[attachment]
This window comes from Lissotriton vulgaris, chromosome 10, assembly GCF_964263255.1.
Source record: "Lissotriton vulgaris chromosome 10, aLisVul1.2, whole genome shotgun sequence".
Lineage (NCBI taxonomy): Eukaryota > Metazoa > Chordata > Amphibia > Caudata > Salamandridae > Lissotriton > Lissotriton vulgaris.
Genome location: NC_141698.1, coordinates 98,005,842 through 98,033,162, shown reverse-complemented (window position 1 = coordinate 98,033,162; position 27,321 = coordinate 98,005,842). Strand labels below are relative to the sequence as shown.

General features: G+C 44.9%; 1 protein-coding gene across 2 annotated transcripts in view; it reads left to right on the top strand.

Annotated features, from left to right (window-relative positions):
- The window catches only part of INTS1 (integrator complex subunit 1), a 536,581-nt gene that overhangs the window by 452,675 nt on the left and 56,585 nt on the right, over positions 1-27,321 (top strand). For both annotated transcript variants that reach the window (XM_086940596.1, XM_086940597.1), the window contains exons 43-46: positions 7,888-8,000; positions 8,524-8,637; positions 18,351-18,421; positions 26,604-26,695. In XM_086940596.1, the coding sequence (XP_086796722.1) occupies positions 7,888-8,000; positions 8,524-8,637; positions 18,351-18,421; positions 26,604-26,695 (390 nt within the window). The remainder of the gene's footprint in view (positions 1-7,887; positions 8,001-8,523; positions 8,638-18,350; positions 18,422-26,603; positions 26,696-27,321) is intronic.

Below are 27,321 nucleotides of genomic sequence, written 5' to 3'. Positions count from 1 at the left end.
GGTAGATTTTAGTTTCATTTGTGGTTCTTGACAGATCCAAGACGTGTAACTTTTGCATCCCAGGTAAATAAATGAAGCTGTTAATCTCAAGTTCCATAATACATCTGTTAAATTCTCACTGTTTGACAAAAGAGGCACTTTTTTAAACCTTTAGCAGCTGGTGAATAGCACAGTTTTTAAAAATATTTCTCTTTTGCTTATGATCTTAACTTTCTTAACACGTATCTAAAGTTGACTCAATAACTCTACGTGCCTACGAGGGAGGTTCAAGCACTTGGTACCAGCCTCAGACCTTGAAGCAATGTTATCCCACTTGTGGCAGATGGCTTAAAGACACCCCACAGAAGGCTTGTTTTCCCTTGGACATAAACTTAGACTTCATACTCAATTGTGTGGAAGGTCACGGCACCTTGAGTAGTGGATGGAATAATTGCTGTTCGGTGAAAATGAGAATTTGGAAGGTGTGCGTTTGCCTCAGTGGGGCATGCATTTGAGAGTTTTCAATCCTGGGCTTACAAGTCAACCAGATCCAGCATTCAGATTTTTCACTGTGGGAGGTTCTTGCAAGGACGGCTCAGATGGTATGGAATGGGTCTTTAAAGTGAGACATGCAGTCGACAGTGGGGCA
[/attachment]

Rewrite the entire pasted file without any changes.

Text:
This window comes from Lissotriton vulgaris, chromosome 10, assembly GCF_964263255.1.
Source record: "Lissotriton vulgaris chromosome 10, aLisVul1.2, whole genome shotgun sequence".
Lineage (NCBI taxonomy): Eukaryota > Metazoa > Chordata > Amphibia > Caudata > Salamandridae > Lissotriton > Lissotriton vulgaris.
Genome location: NC_141698.1, coordinates 98,005,842 through 98,033,162, shown reverse-complemented (window position 1 = coordinate 98,033,162; position 27,321 = coordinate 98,005,842). Strand labels below are relative to the sequence as shown.

General features: G+C 44.9%; 1 protein-coding gene across 2 annotated transcripts in view; it reads left to right on the top strand.

Annotated features, from left to right (window-relative positions):
- The window catches only part of INTS1 (integrator complex subunit 1), a 536,581-nt gene that overhangs the window by 452,675 nt on the left and 56,585 nt on the right, over positions 1-27,321 (top strand). For both annotated transcript variants that reach the window (XM_086940596.1, XM_086940597.1), the window contains exons 43-46: positions 7,888-8,000; positions 8,524-8,637; positions 18,351-18,421; positions 26,604-26,695. In XM_086940596.1, the coding sequence (XP_086796722.1) occupies positions 7,888-8,000; positions 8,524-8,637; positions 18,351-18,421; positions 26,604-26,695 (390 nt within the window). The remainder of the gene's footprint in view (positions 1-7,887; positions 8,001-8,523; positions 8,638-18,350; positions 18,422-26,603; positions 26,696-27,321) is intronic.

Below are 27,321 nucleotides of genomic sequence, written 5' to 3'. Positions count from 1 at the left end.
GGTAGATTTTAGTTTCATTTGTGGTTCTTGACAGATCCAAGACGTGTAACTTTTGCATCCCAGGTAAATAAATGAAGCTGTTAATCTCAAGTTCCATAATACATCTGTTAAATTCTCACTGTTTGACAAAAGAGGCACTTTTTTAAACCTTTAGCAGCTGGTGAATAGCACAGTTTTTAAAAATATTTCTCTTTTGCTTATGATCTTAACTTTCTTAACACGTATCTAAAGTTGACTCAATAACTCTACGTGCCTACGAGGGAGGTTCAAGCACTTGGTACCAGCCTCAGACCTTGAAGCAATGTTATCCCACTTGTGGCAGATGGCTTAAAGACACCCCACAGAAGGCTTGTTTTCCCTTGGACATAAACTTAGACTTCATACTCAATTGTGTGGAAGGTCACGGCACCTTGAGTAGTGGATGGAATAATTGCTGTTCGGTGAAAATGAGAATTTGGAAGGTGTGCGTTTGCCTCAGTGGGGCATGCATTTGAGAGTTTTCAATCCTGGGCTTACAAGTCAACCAGATCCAGCATTCAGATTTTTCACTGTGGGAGGTTCTTGCAAGGACGGCTCAGATGGTATGGAATGGGTCTTTAAAGTGAGACATGCAGTCGACAGTGGGGCA